And That Happened: Wednesday’s scores and highlights

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Red Sox 9, Yankees 5: I was watching this game until Curt Schilling and Nomar Garciaparra started talking about intangibles and how so-and-so has them “off the charts.” Which, given that they’re INTANGIBLE, what freaking chart could possibly measure them?  And another thing: Schilling talked about the game changing, saying that Dustin Pedroia never would have been drafter 15, 25 years ago. Of course he wouldn’t have! Baseball teams HATED good players back then and they never, ever, ever drafted short middle infielders. They were all talent-free giants! That was the style at the time! So yeah, this is why I didn’t watch the rest of the game. Rage issues. Sorry. Red Sox won. Whoop-dee-doo.

Rays 4, Rangers 1: Joe Maddon didn’t let James Shields get the complete game — he was at 110 pitches after eight — but I got this feeling that he coulda pulled it off. Fantastic season for Shields.

Giants 4, Cubs 0: I guess the Giants will always have enough offense if their pitchers shut out the other team. Madison Bumgarner allowed two hits and struck out 11 in eight innings.

Twins 7, White Sox 6: “All it takes is one bad inning to reduce the sanest man alive to lunacy. That’s how far the world is from where I am. Just one bad inning. You had a bad inning once. Am I right? I know I am. I can tell. You had a bad inning and everything changed.” — Jake Peavy.

Indians 4, Athletics 3: Jack Hannahan hit an RBI single with one out in the 16th inning to win it. Cleveland is back in second place, having won three in a row.

Dodgers 4, Padres 2: A two-run homer for Rod Barajas helps the Dodgers to their eighth win in nine games. Insane: the Dodgers could theoretically finish at .500. Didn’t see that coming a couple of months ago.

Tigers 5, Royals 4: A three-run eighth inning brought the Tigers back from behind. Austin Jackson went 4 for 4 and scored three times.

Braves 3, Nationals 1: Chipper Jones hit his 450th career home run.  Derek Lowe hit his first career home run, however, ensuring that Chipper gained no additional ground. Craig Kimbrel breaks the rookie saves record.

Blue Jays 13, Orioles 0: Damn.  The four homers were bad, but getting shut the hell out for eight innings by Henderson Alvarez just adds insult to, well, insult. For the third or fourth time this year I must write that this is a low point for the Orioles. This time I really do think I mean it.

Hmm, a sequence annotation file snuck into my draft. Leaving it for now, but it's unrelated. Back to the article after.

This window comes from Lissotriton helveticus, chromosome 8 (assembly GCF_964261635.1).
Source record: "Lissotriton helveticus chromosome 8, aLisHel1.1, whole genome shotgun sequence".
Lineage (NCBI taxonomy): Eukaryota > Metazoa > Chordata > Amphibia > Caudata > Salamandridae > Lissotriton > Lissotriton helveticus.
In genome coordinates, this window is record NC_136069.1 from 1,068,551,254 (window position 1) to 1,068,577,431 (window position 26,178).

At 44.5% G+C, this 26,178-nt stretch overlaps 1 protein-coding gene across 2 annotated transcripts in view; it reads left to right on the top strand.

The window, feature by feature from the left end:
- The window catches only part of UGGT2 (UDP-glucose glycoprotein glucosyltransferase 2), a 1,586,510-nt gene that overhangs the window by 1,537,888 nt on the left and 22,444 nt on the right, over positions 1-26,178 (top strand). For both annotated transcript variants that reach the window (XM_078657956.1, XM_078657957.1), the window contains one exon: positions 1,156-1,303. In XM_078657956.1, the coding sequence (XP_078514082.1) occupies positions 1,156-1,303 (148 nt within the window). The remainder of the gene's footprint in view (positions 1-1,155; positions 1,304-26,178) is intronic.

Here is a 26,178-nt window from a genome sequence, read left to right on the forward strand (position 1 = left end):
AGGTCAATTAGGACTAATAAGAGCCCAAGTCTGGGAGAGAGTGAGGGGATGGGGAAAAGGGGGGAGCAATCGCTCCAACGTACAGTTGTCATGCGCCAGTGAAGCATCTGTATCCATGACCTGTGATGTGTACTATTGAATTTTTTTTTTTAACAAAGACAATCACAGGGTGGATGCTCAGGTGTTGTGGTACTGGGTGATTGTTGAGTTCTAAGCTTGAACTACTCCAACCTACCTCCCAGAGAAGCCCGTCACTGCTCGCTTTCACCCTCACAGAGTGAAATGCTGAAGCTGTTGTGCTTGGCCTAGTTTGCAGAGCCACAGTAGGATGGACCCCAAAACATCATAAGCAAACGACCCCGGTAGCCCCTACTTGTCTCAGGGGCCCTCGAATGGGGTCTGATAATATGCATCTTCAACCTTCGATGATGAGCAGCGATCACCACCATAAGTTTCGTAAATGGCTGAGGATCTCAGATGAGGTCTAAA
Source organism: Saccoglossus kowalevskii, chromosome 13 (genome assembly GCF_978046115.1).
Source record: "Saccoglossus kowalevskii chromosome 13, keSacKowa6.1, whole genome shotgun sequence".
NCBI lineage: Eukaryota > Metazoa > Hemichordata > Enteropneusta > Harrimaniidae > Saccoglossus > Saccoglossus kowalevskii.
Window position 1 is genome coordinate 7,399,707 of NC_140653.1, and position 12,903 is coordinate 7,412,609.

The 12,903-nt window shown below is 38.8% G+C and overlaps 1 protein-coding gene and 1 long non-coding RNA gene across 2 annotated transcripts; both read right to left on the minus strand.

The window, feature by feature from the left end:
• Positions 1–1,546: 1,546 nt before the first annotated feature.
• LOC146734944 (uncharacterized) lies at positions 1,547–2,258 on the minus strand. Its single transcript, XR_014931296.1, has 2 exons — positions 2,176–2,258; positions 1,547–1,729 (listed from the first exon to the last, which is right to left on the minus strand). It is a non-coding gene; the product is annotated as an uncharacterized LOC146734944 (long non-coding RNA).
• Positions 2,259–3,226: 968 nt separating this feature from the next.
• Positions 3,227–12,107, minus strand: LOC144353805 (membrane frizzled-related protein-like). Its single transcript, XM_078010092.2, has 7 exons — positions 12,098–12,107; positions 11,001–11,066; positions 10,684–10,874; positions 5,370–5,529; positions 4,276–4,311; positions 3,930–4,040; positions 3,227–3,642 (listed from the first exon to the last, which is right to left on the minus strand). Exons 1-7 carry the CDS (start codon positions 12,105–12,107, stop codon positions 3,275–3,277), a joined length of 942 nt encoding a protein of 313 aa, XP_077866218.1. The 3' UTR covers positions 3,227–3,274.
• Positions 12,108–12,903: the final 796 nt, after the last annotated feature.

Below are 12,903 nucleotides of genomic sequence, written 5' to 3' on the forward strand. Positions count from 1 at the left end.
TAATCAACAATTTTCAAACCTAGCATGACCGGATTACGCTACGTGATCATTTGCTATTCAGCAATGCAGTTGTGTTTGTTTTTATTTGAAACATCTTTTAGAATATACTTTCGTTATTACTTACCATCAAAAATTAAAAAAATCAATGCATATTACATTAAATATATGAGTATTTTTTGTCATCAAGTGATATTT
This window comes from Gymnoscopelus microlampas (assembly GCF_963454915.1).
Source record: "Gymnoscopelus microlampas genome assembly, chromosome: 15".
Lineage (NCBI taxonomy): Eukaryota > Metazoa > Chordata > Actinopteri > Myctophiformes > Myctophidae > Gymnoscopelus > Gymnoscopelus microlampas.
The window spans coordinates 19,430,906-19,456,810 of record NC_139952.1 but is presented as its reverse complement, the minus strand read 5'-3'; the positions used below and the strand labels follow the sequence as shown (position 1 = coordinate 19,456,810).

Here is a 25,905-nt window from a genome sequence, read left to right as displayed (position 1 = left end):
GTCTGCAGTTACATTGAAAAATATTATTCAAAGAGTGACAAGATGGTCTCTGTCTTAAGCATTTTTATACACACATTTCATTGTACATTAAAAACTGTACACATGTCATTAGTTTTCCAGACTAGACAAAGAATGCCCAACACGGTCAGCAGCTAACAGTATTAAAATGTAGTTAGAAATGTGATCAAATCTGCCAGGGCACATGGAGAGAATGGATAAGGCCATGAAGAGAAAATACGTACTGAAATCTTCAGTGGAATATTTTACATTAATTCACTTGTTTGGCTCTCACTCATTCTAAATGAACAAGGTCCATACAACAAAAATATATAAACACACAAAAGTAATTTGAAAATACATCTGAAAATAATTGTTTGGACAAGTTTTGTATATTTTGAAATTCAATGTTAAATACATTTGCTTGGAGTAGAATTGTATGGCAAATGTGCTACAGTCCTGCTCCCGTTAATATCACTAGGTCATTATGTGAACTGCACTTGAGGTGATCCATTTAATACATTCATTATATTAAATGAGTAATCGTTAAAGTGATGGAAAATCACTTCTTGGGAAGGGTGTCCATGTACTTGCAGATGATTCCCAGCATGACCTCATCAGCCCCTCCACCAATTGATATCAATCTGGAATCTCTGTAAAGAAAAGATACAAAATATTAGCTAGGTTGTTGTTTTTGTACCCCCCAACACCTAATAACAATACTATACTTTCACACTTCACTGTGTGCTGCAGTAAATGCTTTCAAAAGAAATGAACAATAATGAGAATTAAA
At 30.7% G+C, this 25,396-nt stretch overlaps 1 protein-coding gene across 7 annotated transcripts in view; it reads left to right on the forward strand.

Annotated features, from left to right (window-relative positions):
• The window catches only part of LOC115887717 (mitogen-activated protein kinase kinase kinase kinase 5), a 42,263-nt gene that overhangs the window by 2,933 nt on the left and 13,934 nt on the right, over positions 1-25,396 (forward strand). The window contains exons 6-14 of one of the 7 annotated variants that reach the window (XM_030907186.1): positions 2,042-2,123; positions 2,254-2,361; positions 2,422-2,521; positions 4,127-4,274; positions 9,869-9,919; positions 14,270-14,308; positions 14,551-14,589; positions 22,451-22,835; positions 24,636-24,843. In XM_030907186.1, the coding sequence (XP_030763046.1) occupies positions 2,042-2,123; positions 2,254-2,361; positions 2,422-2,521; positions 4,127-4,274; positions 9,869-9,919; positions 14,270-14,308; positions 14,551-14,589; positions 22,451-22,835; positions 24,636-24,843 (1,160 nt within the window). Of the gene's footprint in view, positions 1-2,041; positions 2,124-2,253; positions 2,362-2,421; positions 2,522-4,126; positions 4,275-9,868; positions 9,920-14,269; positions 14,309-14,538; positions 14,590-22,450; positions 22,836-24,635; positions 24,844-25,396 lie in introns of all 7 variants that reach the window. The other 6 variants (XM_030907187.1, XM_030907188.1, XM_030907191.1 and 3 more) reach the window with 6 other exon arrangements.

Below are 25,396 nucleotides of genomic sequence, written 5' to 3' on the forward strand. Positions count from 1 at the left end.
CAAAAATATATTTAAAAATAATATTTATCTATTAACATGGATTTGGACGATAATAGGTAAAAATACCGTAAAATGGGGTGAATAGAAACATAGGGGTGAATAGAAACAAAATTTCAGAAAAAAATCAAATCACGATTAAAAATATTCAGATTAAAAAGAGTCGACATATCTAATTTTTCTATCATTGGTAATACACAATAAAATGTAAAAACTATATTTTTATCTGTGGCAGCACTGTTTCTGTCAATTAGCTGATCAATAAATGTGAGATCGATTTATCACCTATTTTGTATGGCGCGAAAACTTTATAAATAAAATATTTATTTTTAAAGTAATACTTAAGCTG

Mets 3, Marlins 2: Jason Bay had three hits, including an RBI single that tied the game. He’s just excited about all of that center field talk, I’m sure.

Phillies 3, Reds 0: Cliff Lee shut out the Reds for eight and two-thirds but loaded the bases in the ninth. Three Ryan Madson pitchers later, the game was over.  Dude totally has a closer’s mentality. Amirite?

Astros 2, Pirates 0: Seven shutout innings for J.A. Happ? Sure. Why not?

Diamondbacks 4, Rockies 2: Nine straight for Arizona. Miguel Montero was 2 for 4 with a homer and three driven in.

Cardinals 8, Brewers 3: Jake Westbrook hit his first career homer — a grand slam no less — to help the Cards take their second straight from division-leading Milwaukee. Solo shots from Rafael Furcal and Albert Pujols too.  This isn’t yet critical for Milwaukee — they could drop two of three in both this series and next week’s series and will still have only lost two games’ ground on the Cards — but they really don’t need to be swept by them.

Mariners 2, Angels 1: A great pitching matchup between Felix Hernandez and Dan Haren that makes me wish I could stay up late and sleep in the next morning in order to catch it. But alas, such is not my lot nor my geography in life. Hernandez goes the distance allowing one run on five hits while striking out nine.

Report: Mike Redmond has interviewed for the Orioles’ manager job

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Ken Rosenthal of The Athletic reports that former player and manager Mike Redmond is among those who has interviewed for the Orioles’ open managerial position. Those others include Mike Bell, Pedro Grifol, Chip Hale, and Brandon Hyde.

Redmond, 47, spent 13 years in the majors as a player from 1998-2010. He took over as manager of the Marlins in 2013 but had a short and unsuccessful stint. The team went 62-100 in his first year, 77-85 in his second, then went 16-22 to start the 2015 season before he was fired. It was hard to put too much blame on Redmond, though, considering that the Marlins have nearly perpetually been non-competitive over the last eight years.

Redmond has served as the bench coach with the Rockies for the last two years.

Whoever becomes the Orioles’ next manager will be taking over a team that went 47-115 in 2018. It was the first season in franchise history and one of the worst seasons of all time. The Orioles traded Manny Machado during the season to help facilitate a rebuilding process that will likely take a few years.